Given the widespread availability of these materials, steel boat manufacturing and refit is a breeze for steel professionals like Bering. Welding equipment and specialists are available. To ensure integrity of the hull, welders should perform uniformed strength of the weld, and only certified high-quality specialists should be allowed to do so. WPQR, a welding procedure qualification record, is a hands-on test examining a welder’s ability to perform complete penetration welding. Successful x-ray and resistance to rupture tests of the weld lead to a welder certification which is valid for two years. Such specialists are an exclusive commodity to the top shipbuilding companies.

As one of the most available materials, steel has a lot of advantages: durability, strength, weight (provides better stability). It is also cost-effective, relatively environment-friendly to work with and can be recycled to ensure a more sustainable process. (Yangsia, 2017) Admittedly, there are disadvantages if not constructed by an expert, including susceptibility to rust, which requires a special anti-rust painting, and weight, which tends to decrease speed. So, the manufacturers searching for lighter-weight materials, might also take a look at aluminum and/or fiberglass.

Bering Exclusive | Bering: Made of Steel
Bering Exclusive | Bering: Made of Steel
Bering Exclusive | Bering: Made of Steel


Aluminum is the most used nonferrous metal on the planet. Lightweight and silver in color, it is the most widespread metal that does not include iron on Earth. As a result, aluminum is popular in shipbuilding. It allows the creation of lightweight and fairly durable boats. Notably, however, this material is very costly (about five times higher than steel). Nevertheless, aluminum might be considered by some as an alternative to steel because of its weight and  corrosion resistance. (Djukanovich, 2016).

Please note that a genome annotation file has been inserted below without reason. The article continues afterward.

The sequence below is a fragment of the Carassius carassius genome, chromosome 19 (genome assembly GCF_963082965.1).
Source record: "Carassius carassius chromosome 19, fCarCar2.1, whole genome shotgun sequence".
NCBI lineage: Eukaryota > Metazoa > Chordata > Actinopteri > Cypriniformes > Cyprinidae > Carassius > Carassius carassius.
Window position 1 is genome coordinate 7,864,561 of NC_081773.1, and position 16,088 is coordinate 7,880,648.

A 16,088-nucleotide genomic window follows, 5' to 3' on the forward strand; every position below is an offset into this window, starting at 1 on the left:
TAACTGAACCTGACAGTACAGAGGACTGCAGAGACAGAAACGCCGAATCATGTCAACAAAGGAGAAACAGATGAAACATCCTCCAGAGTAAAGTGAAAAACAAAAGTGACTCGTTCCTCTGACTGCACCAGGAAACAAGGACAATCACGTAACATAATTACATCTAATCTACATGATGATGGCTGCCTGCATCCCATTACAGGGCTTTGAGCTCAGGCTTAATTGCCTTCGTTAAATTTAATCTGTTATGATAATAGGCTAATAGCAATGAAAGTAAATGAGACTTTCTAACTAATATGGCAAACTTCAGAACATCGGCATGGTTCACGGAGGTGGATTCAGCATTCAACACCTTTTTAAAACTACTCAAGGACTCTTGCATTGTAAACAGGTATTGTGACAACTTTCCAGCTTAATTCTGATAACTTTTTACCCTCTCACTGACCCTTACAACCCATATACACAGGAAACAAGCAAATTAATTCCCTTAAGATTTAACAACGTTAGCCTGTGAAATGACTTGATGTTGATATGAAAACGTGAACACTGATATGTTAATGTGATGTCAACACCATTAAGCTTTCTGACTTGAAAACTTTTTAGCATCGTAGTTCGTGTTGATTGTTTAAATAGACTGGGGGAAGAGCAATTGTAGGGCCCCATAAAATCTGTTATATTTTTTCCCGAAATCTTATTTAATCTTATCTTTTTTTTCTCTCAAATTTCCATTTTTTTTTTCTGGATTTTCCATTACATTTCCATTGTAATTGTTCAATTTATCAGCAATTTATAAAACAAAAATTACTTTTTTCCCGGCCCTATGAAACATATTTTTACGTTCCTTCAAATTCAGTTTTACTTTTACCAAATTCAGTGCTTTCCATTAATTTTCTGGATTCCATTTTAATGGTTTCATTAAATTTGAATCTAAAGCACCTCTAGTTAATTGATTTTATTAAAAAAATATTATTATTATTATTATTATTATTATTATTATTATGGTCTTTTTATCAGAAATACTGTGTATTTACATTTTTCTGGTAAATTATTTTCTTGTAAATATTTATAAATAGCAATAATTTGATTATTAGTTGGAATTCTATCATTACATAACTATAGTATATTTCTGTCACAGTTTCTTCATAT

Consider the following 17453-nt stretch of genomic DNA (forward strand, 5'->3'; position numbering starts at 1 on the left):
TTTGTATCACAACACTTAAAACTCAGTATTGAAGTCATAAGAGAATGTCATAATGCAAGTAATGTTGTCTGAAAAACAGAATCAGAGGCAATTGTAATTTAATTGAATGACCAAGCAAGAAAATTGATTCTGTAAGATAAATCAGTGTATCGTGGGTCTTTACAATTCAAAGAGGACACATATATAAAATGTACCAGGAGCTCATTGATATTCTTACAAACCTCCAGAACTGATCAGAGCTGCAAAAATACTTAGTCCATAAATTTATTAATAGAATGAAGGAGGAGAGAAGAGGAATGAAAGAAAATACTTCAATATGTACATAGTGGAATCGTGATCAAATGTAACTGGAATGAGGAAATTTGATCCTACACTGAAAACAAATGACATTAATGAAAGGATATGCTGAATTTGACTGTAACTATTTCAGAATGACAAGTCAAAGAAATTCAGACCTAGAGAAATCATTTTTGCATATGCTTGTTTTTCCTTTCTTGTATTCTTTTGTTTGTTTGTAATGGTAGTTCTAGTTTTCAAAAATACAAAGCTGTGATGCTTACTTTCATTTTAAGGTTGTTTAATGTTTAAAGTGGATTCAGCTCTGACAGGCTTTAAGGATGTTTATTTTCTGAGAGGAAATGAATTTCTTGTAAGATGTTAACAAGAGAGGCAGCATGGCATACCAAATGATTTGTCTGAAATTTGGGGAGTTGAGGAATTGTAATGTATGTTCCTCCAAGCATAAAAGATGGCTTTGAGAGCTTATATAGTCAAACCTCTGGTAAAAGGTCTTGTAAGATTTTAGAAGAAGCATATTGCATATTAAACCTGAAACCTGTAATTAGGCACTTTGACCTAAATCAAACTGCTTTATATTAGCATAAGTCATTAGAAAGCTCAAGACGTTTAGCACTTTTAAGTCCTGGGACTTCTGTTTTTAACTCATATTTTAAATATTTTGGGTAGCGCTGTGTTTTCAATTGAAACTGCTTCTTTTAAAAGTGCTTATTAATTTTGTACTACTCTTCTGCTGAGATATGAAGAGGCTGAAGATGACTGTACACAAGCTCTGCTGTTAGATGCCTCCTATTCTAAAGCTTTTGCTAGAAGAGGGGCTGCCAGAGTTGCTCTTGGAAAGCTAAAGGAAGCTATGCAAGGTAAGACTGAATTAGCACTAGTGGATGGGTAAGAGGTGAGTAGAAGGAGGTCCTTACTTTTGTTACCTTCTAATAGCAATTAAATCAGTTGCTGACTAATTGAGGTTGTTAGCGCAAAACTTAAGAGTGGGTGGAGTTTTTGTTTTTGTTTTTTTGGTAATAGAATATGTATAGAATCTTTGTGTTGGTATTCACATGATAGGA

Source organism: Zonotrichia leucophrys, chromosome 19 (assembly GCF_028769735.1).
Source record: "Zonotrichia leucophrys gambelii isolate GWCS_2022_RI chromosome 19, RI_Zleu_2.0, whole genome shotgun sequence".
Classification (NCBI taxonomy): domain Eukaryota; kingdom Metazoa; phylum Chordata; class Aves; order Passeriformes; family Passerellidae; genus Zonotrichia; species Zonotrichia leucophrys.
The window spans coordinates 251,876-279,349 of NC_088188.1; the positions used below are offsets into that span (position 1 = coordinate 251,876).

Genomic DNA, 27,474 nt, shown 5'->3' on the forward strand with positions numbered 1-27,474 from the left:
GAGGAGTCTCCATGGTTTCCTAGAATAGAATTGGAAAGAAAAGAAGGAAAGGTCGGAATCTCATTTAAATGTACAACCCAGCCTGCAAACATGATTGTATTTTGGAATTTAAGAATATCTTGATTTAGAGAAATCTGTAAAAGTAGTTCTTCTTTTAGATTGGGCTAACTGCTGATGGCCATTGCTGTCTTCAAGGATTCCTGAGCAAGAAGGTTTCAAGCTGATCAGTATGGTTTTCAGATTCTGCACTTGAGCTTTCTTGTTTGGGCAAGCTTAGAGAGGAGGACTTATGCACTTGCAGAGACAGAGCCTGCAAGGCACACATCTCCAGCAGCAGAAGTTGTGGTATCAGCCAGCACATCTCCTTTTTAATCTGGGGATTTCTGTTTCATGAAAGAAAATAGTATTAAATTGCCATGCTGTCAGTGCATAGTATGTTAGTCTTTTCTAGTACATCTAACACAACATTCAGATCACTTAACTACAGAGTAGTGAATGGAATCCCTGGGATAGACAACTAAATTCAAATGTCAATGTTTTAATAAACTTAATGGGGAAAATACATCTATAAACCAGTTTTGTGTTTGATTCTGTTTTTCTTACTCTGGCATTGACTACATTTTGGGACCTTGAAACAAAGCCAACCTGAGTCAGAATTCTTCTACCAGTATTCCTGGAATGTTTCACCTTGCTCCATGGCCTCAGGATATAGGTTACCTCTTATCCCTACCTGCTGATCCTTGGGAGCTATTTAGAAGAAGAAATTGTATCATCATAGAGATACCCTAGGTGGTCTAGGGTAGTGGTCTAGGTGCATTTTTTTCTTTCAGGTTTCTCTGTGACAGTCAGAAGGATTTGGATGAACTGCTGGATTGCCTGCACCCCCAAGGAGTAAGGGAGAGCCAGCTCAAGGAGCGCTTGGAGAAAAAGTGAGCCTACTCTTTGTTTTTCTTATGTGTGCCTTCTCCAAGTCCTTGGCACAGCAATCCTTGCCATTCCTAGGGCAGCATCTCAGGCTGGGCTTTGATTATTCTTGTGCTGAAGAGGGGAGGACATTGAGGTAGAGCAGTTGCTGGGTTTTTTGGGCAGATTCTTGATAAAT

The most popular aluminum alloys for use in corrosive environments such as seawater are the 5xxx and 6xxx series alloys, which demonstrate adequate strength and good corrosion resistance. The traditional and the most often used Al-alloys in shipbuilding are 5083 type Al-Mg alloy for plates and 6082 type Al-Mg-Si alloy for extrusions. These alloys are generally reliable in marine service as well as during manufacturing. (Ertug, 2015)

Considering manufacturing and refit, aluminum might be tricky to work with. Welding aluminum is very different from welding steel. Partially this is because there are fewer specialists who know how to properly weld aluminum, and also because the equipment is not that widely available. The material has to be cleaned and prepped for welding; the welder has to be aware of aluminum thickness to avoid burn-throughs, and because of its high sensitivity, the weld must be protected from air and dirt contamination. Tungsten inert gas (TIG) and metal inert gas (MIG) welding, two most popular methods of joining aluminum parts, as well as laser beam and electron beam welding, resistance welding, and shielded metal arc welding, all require complicated equipment.

As with all things, despite its benefits and utilities in naval construction, aluminum is not perfect. Light boats need expensive and energy-consuming stabilization systems for comfort. Additionally, aluminum is challenging and therefore expensive to repair. Furthermore, the price of aluminum is considerably higher than steel. And though resistant to corrosion, aluminum is quite susceptible to electrolysis. Ultimately, aluminum is a good reliable material for numerous applications that should be considered by boat builders who are looking for its specific benefits and prepared to overlook its shortcomings.

Bering Exclusive | Bering: Made of Steel
Bering Exclusive | Bering: Made of Steel